In elementary school and junior high I was very unpopular, relentlessly teased, often shoved around and occasionally beaten up. By the time I was a senior in college I was rather more popular, and was voted Most Talented by my senior class. I'm still not sure what, exactly, caused the change.
I used to play bass guitar (not very well) and flute (downright badly).
I've done shrooms (many times), LSD in various forms (several times), and mescaline (once, which was more than enough).
I've never smoked a cigarette (or anything else, for that matter).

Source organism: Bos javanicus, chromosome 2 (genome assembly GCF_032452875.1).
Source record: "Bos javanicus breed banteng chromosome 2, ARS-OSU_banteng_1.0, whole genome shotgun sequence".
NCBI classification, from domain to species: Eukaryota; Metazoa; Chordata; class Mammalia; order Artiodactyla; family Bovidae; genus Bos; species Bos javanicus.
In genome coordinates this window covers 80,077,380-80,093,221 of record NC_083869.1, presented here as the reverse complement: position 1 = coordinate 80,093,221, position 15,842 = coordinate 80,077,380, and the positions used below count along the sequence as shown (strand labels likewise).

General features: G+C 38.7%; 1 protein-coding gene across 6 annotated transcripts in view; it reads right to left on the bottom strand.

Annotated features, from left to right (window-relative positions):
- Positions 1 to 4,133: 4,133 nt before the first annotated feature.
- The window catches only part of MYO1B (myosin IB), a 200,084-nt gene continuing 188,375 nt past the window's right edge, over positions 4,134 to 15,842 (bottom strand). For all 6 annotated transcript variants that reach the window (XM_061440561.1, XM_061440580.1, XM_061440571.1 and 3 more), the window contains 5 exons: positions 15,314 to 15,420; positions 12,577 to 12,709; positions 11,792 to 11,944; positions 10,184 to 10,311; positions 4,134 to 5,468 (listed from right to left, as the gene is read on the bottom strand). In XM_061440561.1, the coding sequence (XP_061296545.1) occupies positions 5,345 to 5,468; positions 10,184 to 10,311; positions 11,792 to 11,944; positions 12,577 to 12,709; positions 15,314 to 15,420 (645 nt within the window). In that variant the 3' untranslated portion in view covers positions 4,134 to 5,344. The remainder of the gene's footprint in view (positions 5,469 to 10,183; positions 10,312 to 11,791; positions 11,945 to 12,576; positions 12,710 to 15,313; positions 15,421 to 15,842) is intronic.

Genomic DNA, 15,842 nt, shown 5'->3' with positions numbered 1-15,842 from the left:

I co-taught a poetry workshop in college. The other instructor was in charge of teaching methods for finding inspiration, idea-generating exercises, learning to see the world like a poet, etc. I was in charge of teaching formal elements of composition, including various poetry forms and techniques like consonance, assonance, anaphora, enjambment, internal rhyme, etc. etc. etc. I used to know those forms cold. Now I can't remember the structure of a villanelle or the difference between English and Italian sonnets without looking it up.
One of my favorite poetry forms was the Crapsey cinquain. I'm a lightweight.
I did my senior honors thesis in poetry, producing a poetry book called Other Altars of the Heart, which exists in only a single bound edition in the library of Appalachian State University. Unless they threw it out to make room for books people actually check out, that is.